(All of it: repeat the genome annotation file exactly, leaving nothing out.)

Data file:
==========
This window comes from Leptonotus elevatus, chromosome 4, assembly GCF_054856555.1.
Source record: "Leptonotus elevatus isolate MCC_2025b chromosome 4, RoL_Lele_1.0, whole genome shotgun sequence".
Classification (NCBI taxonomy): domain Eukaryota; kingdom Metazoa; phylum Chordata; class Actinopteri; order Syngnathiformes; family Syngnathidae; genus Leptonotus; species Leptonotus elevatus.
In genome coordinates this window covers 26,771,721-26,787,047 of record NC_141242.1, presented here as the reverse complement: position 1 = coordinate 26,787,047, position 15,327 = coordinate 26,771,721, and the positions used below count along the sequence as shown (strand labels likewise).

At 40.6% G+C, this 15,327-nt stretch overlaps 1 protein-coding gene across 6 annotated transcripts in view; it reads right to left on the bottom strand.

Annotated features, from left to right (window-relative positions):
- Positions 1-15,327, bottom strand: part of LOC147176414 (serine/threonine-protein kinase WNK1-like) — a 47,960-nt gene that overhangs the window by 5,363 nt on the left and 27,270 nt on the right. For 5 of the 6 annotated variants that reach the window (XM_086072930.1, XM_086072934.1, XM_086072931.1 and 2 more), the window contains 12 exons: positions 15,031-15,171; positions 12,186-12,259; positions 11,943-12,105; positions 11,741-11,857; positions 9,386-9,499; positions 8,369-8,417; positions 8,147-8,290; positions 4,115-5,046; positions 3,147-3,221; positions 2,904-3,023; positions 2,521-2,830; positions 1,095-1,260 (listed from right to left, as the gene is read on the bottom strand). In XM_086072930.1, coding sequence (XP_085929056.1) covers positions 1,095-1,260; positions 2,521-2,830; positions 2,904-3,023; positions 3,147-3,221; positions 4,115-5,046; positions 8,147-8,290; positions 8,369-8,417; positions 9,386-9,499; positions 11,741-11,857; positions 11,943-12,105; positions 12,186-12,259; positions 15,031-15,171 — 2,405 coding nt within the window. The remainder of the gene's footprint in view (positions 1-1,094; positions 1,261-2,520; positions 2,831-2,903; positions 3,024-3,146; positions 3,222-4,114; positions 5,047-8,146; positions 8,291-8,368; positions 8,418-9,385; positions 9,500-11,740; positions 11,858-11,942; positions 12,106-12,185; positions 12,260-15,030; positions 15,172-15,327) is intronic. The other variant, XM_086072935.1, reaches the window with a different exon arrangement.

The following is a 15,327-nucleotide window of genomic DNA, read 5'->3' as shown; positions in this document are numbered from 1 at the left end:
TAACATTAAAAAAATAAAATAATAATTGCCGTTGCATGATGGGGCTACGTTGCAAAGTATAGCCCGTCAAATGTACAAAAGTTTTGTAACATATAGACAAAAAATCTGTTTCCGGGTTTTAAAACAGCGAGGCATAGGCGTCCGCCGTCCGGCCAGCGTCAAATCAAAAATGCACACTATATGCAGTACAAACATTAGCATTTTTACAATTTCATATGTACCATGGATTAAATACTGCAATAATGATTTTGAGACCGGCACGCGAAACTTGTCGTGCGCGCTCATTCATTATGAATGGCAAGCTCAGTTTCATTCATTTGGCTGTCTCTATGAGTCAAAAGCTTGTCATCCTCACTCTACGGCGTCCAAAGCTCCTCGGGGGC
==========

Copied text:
This window comes from Leptonotus elevatus, chromosome 4, assembly GCF_054856555.1.
Source record: "Leptonotus elevatus isolate MCC_2025b chromosome 4, RoL_Lele_1.0, whole genome shotgun sequence".
Classification (NCBI taxonomy): domain Eukaryota; kingdom Metazoa; phylum Chordata; class Actinopteri; order Syngnathiformes; family Syngnathidae; genus Leptonotus; species Leptonotus elevatus.
In genome coordinates this window covers 26,771,721-26,787,047 of record NC_141242.1, presented here as the reverse complement: position 1 = coordinate 26,787,047, position 15,327 = coordinate 26,771,721, and the positions used below count along the sequence as shown (strand labels likewise).

At 40.6% G+C, this 15,327-nt stretch overlaps 1 protein-coding gene across 6 annotated transcripts in view; it reads right to left on the bottom strand.

Annotated features, from left to right (window-relative positions):
- Positions 1-15,327, bottom strand: part of LOC147176414 (serine/threonine-protein kinase WNK1-like) — a 47,960-nt gene that overhangs the window by 5,363 nt on the left and 27,270 nt on the right. For 5 of the 6 annotated variants that reach the window (XM_086072930.1, XM_086072934.1, XM_086072931.1 and 2 more), the window contains 12 exons: positions 15,031-15,171; positions 12,186-12,259; positions 11,943-12,105; positions 11,741-11,857; positions 9,386-9,499; positions 8,369-8,417; positions 8,147-8,290; positions 4,115-5,046; positions 3,147-3,221; positions 2,904-3,023; positions 2,521-2,830; positions 1,095-1,260 (listed from right to left, as the gene is read on the bottom strand). In XM_086072930.1, coding sequence (XP_085929056.1) covers positions 1,095-1,260; positions 2,521-2,830; positions 2,904-3,023; positions 3,147-3,221; positions 4,115-5,046; positions 8,147-8,290; positions 8,369-8,417; positions 9,386-9,499; positions 11,741-11,857; positions 11,943-12,105; positions 12,186-12,259; positions 15,031-15,171 — 2,405 coding nt within the window. The remainder of the gene's footprint in view (positions 1-1,094; positions 1,261-2,520; positions 2,831-2,903; positions 3,024-3,146; positions 3,222-4,114; positions 5,047-8,146; positions 8,291-8,368; positions 8,418-9,385; positions 9,500-11,740; positions 11,858-11,942; positions 12,106-12,185; positions 12,260-15,030; positions 15,172-15,327) is intronic. The other variant, XM_086072935.1, reaches the window with a different exon arrangement.

The following is a 15,327-nucleotide window of genomic DNA, read 5'->3' as shown; positions in this document are numbered from 1 at the left end:
TAACATTAAAAAAATAAAATAATAATTGCCGTTGCATGATGGGGCTACGTTGCAAAGTATAGCCCGTCAAATGTACAAAAGTTTTGTAACATATAGACAAAAAATCTGTTTCCGGGTTTTAAAACAGCGAGGCATAGGCGTCCGCCGTCCGGCCAGCGTCAAATCAAAAATGCACACTATATGCAGTACAAACATTAGCATTTTTACAATTTCATATGTACCATGGATTAAATACTGCAATAATGATTTTGAGACCGGCACGCGAAACTTGTCGTGCGCGCTCATTCATTATGAATGGCAAGCTCAGTTTCATTCATTTGGCTGTCTCTATGAGTCAAAAGCTTGTCATCCTCACTCTACGGCGTCCAAAGCTCCTCGGGGGC